Anatomy and Physiology: Tissues
Body tissues are groups of cells that are similar in structure and function.
Epithelial tissues are the tissues that lines or covers the body. It is the lining, covering and the glandular tissue of the body. Primarily, epithelial tissues functions include:
- Forms continuous sheet by fitting together closely with the exception of glandular tissues.
- Have one free surface or edge in the membranes called an apical surface.
- Has a basement structure where the lower surface of the epithelium rests.
- Have no blood supply.
- Depends on diffusion from the capillaries in the underlying connective tissue for food and oxygen.
- Regenerates themselves if well nourish.
The epithelium is classified into simple and stratified epithelium. The classification is based on the cell arrangements.
- Simple Epithelium
This type of epithelium is very thin. It functions for absorption, secretion and filtration. Protection is not one of their specialties.
- Simple squamous epithelium – forms the membranes where filtration or exchange of substances by rapid diffusion takes place.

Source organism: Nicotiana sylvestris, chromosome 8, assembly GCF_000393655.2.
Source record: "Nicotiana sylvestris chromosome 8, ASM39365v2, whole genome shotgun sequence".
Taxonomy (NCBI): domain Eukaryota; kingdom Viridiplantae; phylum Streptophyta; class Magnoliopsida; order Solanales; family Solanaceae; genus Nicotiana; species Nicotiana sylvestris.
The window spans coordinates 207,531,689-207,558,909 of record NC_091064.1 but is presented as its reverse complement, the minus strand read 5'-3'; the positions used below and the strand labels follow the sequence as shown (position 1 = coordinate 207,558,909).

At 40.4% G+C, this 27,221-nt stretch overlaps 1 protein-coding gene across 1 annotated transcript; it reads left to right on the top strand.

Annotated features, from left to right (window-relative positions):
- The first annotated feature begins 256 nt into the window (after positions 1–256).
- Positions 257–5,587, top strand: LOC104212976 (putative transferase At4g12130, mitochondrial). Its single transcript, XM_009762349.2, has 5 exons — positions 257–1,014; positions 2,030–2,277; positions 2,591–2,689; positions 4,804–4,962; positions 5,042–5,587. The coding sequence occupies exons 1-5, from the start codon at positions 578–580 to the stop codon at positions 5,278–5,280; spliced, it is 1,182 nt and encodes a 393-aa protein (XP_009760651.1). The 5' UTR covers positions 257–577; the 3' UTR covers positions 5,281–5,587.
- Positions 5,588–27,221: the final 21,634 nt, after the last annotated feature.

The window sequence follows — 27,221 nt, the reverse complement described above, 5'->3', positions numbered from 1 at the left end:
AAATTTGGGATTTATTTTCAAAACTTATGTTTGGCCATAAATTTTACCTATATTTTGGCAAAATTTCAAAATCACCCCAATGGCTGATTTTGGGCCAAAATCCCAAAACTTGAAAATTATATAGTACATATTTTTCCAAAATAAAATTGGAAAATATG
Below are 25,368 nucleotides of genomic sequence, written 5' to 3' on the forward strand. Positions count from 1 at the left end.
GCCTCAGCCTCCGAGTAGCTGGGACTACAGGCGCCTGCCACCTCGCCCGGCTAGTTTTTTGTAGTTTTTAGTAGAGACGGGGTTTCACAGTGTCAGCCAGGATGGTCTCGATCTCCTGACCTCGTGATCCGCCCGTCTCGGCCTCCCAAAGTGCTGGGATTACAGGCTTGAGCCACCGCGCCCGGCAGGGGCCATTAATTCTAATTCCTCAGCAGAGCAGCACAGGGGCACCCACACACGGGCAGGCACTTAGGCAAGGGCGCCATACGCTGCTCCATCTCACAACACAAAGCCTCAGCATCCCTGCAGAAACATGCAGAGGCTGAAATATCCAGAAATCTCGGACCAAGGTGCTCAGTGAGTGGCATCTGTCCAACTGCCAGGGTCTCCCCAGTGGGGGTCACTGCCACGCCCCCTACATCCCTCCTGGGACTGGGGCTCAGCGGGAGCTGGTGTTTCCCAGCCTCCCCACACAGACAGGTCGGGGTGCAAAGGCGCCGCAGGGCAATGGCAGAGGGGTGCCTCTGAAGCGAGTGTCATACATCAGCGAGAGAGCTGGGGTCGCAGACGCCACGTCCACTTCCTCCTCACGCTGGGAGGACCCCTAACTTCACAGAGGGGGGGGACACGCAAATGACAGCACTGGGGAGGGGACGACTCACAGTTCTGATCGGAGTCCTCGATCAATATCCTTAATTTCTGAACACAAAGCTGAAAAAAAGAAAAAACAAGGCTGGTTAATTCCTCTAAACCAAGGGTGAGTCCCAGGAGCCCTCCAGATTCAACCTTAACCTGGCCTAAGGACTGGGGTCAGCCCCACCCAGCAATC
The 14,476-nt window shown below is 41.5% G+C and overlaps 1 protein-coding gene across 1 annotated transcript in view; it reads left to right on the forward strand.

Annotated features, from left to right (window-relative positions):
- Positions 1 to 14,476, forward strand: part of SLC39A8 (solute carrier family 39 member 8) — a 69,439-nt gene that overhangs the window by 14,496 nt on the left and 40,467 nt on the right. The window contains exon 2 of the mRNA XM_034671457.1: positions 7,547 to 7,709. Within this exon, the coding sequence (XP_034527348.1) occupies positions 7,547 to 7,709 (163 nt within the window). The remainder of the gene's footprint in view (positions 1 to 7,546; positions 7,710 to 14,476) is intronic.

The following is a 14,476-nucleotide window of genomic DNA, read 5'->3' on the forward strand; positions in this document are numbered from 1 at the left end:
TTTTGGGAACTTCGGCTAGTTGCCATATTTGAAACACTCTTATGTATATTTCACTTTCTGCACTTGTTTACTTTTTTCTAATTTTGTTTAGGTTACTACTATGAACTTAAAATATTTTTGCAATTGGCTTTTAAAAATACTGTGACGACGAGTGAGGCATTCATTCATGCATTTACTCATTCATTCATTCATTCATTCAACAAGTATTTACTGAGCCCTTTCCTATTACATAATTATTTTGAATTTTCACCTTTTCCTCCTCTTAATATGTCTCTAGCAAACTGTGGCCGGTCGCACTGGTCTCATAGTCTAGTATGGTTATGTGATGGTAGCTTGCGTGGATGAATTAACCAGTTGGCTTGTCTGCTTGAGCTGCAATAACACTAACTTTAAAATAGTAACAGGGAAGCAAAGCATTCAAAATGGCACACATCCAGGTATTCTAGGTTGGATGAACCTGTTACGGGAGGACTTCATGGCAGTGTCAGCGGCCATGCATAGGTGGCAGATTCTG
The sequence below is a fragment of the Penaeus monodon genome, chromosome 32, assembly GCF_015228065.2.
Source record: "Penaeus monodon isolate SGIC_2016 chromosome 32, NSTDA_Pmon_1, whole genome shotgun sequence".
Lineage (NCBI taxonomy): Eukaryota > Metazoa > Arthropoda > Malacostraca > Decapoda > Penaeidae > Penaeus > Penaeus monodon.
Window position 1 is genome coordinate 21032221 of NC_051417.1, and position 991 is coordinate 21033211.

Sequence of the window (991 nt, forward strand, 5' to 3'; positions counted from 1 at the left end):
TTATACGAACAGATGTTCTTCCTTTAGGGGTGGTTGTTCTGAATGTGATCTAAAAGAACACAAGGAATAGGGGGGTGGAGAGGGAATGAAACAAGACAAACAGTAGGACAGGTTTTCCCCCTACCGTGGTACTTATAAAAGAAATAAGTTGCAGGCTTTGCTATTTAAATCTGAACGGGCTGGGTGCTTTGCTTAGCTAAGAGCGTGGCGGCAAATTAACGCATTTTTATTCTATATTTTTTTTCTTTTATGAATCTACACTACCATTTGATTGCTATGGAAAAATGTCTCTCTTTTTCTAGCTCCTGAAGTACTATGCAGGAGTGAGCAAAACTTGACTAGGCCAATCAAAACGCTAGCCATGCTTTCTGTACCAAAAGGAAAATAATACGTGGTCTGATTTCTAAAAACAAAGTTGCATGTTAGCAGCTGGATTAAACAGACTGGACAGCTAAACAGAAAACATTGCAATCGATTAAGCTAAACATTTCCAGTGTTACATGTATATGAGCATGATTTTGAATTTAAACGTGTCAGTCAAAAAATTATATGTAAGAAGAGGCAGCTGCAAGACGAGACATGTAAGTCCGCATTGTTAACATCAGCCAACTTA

- Simple cuboidal epithelium – this is one layer of cuboidal cells which lies on the basement of the membrane. It forms the walls of the tubules in the kidney and the one that covers the surface of the ovaries in females.
- Simple columnar epithelium – this is one layer of columnar cells (tall cells) that fits closely together. It covers the entire area of the digestive tract from the stomach to the anus. In this type of epithelium, goblet cells are found. Goblet cells are the one which produce lubricating mucus.
- Pseudistratified Columnar Epithelium – this type of epithelium gives the impression that it is stratified. The main function of this epithelium is on absorption and secretion.
- Stratified Epithelium
This epithelium consists of two or more layer of cells. These epithelia mainly functions for protection. It is more durable than the simple epithelia making it possible to carry out its function of protection.
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